Years ago, having spent a couple of evenings in the wash of James Ellroy’s torrential self-dramatization, I began to reflect on his history—specifically, on the story of his mother who had been murdered when he was just ten, and how that current had carried him off into an obsession with sex and death. I wondered to myself, with thoughts I immediately felt guilty for, whether the desperate boy, the future writer, could have disposed of his own mother? Well, now it turns out that the same lurid plot line seems to have dawned on Ellroy, too.
Did I say “dawned”? What a quaint, nineteenth-century English Lit. word for the Technicolor sunrise of masturbation’s half-hourly renewal. This guy is convinced he killed his mother. After all, whose mother was she?
Ellroy’s new book injects his mother’s maiden name—Hilliker—into its veins and describes itself as just a memoir. But its subtitle, “My Pursuit of Women,” is more compulsive than candid, and it leaves one uncertain whether this is the demented recitative of Casanova or of Jack the Ripper, Céline or R. Crumb. It also reminds us that, just as Jack’s case is eternally unsolved (and therefore a great spur to mythology), so the murder of Jean Hilliker remains open in police files. (It occurred in 1958, two years before Psycho. Cue sinister music, trembling strings and ecstatic shrieks—did Beethoven ever write any of that Bernard Herrmann stuff?)
Ellroy’s parents were divorced. He was living with his mother in El Monte, east of Los Angeles, towards the desert, when one day she asked him whether he wanted to live with her or his father. “My dad,” he said:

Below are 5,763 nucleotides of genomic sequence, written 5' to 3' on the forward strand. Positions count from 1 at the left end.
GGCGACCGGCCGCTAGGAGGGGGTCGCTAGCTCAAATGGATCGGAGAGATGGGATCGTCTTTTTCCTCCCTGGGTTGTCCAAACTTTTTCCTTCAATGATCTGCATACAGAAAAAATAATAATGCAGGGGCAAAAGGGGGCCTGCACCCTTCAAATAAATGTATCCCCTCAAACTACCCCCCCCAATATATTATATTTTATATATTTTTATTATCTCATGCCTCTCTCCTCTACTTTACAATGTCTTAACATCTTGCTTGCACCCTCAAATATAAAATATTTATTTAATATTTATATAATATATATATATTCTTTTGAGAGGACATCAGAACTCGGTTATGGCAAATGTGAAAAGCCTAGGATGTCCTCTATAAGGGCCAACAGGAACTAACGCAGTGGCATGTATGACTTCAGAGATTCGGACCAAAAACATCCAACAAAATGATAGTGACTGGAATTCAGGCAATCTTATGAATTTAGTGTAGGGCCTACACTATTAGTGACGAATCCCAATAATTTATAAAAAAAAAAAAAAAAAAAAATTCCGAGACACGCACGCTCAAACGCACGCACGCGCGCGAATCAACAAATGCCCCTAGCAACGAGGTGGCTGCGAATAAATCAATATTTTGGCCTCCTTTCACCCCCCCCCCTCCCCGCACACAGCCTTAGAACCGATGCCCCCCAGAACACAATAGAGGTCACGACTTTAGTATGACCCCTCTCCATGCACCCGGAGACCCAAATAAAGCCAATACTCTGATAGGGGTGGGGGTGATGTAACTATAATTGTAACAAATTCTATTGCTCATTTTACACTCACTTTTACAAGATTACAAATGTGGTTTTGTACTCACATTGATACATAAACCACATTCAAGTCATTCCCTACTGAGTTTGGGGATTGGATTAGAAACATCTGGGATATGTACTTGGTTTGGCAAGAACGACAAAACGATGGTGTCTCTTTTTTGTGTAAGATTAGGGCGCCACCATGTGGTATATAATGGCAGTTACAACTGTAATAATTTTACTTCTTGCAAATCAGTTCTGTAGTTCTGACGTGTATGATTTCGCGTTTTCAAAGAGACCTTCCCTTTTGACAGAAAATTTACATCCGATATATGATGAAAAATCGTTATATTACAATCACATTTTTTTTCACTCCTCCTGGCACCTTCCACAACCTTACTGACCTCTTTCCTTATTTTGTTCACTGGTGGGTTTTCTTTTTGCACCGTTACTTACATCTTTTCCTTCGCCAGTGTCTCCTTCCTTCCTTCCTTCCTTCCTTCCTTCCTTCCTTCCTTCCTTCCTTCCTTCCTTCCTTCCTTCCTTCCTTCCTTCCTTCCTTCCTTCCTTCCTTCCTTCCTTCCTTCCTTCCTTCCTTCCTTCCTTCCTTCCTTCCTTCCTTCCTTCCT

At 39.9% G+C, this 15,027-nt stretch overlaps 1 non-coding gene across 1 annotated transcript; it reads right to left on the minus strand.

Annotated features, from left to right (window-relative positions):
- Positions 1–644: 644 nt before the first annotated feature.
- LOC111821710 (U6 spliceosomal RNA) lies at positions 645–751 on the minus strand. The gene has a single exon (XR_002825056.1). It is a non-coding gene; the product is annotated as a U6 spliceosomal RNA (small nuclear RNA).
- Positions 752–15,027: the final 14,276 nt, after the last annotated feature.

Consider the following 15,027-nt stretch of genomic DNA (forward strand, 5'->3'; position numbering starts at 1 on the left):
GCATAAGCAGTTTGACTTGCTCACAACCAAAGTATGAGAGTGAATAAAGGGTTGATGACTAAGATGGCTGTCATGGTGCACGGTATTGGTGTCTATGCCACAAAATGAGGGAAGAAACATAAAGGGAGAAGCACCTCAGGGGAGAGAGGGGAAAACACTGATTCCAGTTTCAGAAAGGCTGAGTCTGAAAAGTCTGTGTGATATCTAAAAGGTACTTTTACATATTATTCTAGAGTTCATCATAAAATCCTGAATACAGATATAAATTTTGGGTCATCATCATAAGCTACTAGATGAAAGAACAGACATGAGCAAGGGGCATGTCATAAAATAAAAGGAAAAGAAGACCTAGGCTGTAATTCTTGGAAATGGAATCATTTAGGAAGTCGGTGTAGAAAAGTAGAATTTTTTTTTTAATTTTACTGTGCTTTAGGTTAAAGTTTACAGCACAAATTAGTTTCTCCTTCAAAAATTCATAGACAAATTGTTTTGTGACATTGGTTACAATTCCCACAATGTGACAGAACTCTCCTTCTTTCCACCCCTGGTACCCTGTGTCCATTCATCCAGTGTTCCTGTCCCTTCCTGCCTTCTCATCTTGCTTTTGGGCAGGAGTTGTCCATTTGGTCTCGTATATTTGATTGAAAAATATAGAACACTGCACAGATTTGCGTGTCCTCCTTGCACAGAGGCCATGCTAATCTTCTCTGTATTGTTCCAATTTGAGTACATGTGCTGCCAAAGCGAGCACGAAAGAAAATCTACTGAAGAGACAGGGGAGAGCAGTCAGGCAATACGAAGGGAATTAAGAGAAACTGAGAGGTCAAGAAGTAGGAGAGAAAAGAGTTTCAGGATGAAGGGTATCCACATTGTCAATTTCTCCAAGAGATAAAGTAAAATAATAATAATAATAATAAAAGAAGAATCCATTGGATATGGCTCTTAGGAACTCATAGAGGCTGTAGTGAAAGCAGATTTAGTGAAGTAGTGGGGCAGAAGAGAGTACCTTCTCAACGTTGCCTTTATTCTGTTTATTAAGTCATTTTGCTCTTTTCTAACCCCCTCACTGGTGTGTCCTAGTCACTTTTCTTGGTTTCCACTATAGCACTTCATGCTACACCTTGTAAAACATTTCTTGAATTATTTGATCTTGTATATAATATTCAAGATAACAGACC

She hit me.
I fell off the couch and gouged my head on a glass coffee table. Blood burst out of the cut. I called her a drunk and a whore. She knelt down and hit me again. A shutter stop blinked for her. She covered her mouth and pulled away from it all.
Blood trickled into my mouth. I recalled the book, I issued The Curse, I summoned her dead. She was murdered three months later. She died at the apex of my hatred and equally burning lust.
That is the set-up and the hook that Ellroy has inserted in his own soul: he writes scarily well of the paranoia that cannot stop searching for lesions in his own skin, or flaws in his organism. Of course, he has covered the murder once already, in My Dark Places in 1996, a procedural memoir describing the attempt to investigate the killing nearly forty years later. So he is repeating himself here—but then he is a chronic obsessive. So he’s repeating himself—but Ellroy is a chronic obsessive whose well-honed riffs have become like “Somewhere Over the Rainbow” for Judy Garland. It’s a song to be sung at every appearance, until knowing the words may crush their feeling. But whereas My Dark Places was hard-boiled, something like soft yolk comes into view here, with the idea of incipient breakdown in an Ellroy living alone, sleepless, driven, with a bust of Beethoven, his head full of romantic music. Norman Bates listened to Beethoven, too.
In prospect, The Hilliker Curse filled me with doubts, for it is impossible to decide whether the mother is an open wound or a convenient routine in the career of a flagrant L.A. Confidential best-selling author. In this book, Ellroy refers to a reading that he gave in Sacramento in 2004 as “the six thousandth public performance of my dead-mother act.” If you have ever heard him talk, you may share my quandary: is this a madman, a very smart guy pretending to be mad, or an astute trickster who has lost control of the trick? Imagine this six thousand times, not a confession but a boast: